The modern insurance industry came about by virtue of the adoption of applied probability and statistics in the 17th and 18th centuries. Some would say it hasn’t advanced much since. While that is a bit overstated, you might be forgiven for thinking so after looking at the large-commercial property marketplace.
The commercial property insurance marketplace is a complex web of maddening inefficiency and scattered packets of data leading to insurance products and pricing that can seem insufficiently correlated to the risks presented.
The core parties to these insurance contracts – the owners and the risk-bearers – both suffer in this environment. And the broking community ties itself in knots trying to make sense of it for each party. Opaque processes inevitably lead to distrust in the owner community, compounded by the insurers adding cost as a necessary solution to the resulting imprecision.
This is a losing formula, most especially for the insureds’ risk managers who might be thinking...What can I do to lower our risks? Do I have the right coverage? How do I know it is fairly priced? How can I prove it to others?
Now more than ever, it’s time to modernize and simplify these dynamics. To do so, requires a logical three-part journey.
The first stage of the journey is to create a platform that will make it simpler, clearer and more compelling to convey the critical information needed by underwriters, and to provide for the exchange of such information at a speed that reflects the reality of the businesses they serve. This alone will lower the cost of the insurance buying process for all parties.
Next, as platform usage grows, the second stage becomes possible. The application of analytics to the resulting large baskets of anonymized data will yield insights for property and risk managers on the best practices for loss prevention and loss mitigation and will in turn allow for insurers to more precisely differentiate and price risks. Both of these efforts likely will lower costs across the system.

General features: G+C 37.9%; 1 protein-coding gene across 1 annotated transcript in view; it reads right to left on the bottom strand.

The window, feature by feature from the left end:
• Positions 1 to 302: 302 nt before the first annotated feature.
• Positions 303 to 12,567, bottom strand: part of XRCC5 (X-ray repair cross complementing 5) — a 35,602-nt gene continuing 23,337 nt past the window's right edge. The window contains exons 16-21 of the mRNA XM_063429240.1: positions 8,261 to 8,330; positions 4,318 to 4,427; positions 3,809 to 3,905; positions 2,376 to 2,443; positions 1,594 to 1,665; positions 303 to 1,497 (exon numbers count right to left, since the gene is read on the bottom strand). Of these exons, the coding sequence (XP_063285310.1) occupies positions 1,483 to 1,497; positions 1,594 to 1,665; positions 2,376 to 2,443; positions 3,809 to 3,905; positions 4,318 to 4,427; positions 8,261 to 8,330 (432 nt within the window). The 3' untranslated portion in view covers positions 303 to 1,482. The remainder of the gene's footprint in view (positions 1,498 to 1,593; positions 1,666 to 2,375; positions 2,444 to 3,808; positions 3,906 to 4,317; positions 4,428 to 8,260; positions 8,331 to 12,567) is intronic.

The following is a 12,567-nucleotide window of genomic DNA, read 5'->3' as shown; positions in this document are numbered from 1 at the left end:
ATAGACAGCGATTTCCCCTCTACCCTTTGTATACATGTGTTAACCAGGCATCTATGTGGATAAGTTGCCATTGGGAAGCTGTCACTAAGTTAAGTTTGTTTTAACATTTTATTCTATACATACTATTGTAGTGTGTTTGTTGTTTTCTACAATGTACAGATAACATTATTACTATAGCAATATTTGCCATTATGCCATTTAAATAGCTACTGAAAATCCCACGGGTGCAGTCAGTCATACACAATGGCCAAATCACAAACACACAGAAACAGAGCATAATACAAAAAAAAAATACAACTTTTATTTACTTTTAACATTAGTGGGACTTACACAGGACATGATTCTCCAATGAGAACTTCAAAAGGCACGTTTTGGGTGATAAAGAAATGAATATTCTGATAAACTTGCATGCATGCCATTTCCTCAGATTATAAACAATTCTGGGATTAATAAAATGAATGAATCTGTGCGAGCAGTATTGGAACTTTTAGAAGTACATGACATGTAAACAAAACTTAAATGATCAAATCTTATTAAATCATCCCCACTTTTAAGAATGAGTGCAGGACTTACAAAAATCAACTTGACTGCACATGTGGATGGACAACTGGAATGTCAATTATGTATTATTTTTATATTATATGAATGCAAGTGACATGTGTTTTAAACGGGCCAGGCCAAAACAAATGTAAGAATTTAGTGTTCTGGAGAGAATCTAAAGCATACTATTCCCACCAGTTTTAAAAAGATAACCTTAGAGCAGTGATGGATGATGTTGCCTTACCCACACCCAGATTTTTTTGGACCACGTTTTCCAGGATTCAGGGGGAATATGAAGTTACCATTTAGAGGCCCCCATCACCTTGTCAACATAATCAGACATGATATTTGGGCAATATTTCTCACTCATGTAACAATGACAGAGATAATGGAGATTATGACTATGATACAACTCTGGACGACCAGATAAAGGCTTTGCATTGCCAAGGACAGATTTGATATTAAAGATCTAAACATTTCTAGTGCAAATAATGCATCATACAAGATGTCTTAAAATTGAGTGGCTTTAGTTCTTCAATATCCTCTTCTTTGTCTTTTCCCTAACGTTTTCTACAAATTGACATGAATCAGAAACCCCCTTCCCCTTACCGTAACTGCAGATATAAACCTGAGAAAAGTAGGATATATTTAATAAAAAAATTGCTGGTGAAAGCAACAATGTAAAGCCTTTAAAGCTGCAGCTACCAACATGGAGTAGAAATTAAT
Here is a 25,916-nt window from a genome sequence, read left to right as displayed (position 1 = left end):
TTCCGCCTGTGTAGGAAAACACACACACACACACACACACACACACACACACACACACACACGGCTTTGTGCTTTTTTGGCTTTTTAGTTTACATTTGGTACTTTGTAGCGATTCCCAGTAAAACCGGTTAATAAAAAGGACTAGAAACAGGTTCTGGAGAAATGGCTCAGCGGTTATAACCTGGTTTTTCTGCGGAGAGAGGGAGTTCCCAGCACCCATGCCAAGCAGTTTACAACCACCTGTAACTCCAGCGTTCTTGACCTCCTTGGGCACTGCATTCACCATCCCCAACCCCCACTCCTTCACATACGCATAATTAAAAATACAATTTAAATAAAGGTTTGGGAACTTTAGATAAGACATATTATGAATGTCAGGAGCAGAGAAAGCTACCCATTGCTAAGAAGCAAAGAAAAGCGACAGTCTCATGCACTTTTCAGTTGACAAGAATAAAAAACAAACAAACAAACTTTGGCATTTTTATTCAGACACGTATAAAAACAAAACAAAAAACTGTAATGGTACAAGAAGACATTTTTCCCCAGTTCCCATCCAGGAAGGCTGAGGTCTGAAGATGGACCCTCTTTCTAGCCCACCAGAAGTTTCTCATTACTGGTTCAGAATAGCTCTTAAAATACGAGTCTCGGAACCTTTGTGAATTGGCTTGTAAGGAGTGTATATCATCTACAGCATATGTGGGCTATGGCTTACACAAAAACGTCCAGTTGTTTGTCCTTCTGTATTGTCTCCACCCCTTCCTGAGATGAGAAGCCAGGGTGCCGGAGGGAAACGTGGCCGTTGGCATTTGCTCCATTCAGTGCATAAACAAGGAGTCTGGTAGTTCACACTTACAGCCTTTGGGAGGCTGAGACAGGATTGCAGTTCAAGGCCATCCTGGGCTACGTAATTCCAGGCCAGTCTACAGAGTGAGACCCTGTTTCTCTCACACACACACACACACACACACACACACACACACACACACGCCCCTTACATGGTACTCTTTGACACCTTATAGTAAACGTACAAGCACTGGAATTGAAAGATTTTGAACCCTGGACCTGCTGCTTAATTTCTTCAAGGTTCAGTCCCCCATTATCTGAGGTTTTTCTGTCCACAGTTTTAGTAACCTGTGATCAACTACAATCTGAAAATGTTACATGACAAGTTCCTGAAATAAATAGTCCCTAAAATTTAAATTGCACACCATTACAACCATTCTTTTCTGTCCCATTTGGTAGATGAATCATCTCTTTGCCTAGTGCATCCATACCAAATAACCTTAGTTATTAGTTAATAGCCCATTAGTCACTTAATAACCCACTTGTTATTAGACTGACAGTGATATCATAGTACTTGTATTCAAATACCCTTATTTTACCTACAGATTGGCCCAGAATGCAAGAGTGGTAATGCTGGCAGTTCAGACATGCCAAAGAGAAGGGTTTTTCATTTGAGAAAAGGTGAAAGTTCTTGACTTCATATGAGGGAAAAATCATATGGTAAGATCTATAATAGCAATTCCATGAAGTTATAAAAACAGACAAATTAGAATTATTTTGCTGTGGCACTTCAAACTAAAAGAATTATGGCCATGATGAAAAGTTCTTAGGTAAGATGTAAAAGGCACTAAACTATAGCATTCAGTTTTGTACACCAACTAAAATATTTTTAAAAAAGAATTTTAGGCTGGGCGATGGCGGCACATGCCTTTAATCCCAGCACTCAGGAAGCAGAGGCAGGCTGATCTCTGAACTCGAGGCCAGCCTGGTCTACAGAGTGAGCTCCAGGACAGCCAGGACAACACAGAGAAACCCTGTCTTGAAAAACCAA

These first two stages will be sufficiently valuable to justify everything involved. And they also set the stage for what is almost certain to come next.
In the third stage of the journey, the platform and resulting insights should make possible a reinvention of the products themselves to become more certain, more useful, and yet again more efficient. And this, in turn, can lead to the attraction of additional pools of capital to serve the risks of commercial property owners, further lowering costs.
Importantly, this three-part journey has been undertaken before. The pioneering leadership of catastrophe modelers in the field made possible the fact that as much as 15% of the capital that backs reinsurance contracts comes from sources and products new to the marketplace. This is arguably the most transformational change to insurance in the past 50 years.
It’s now time to focus this expertise and experience on the commercial property marketplace. The possibilities are just as extraordinary.
Having previously led both a national and international insurer, people ask me why I chose to be involved with a start-up like Archipelago.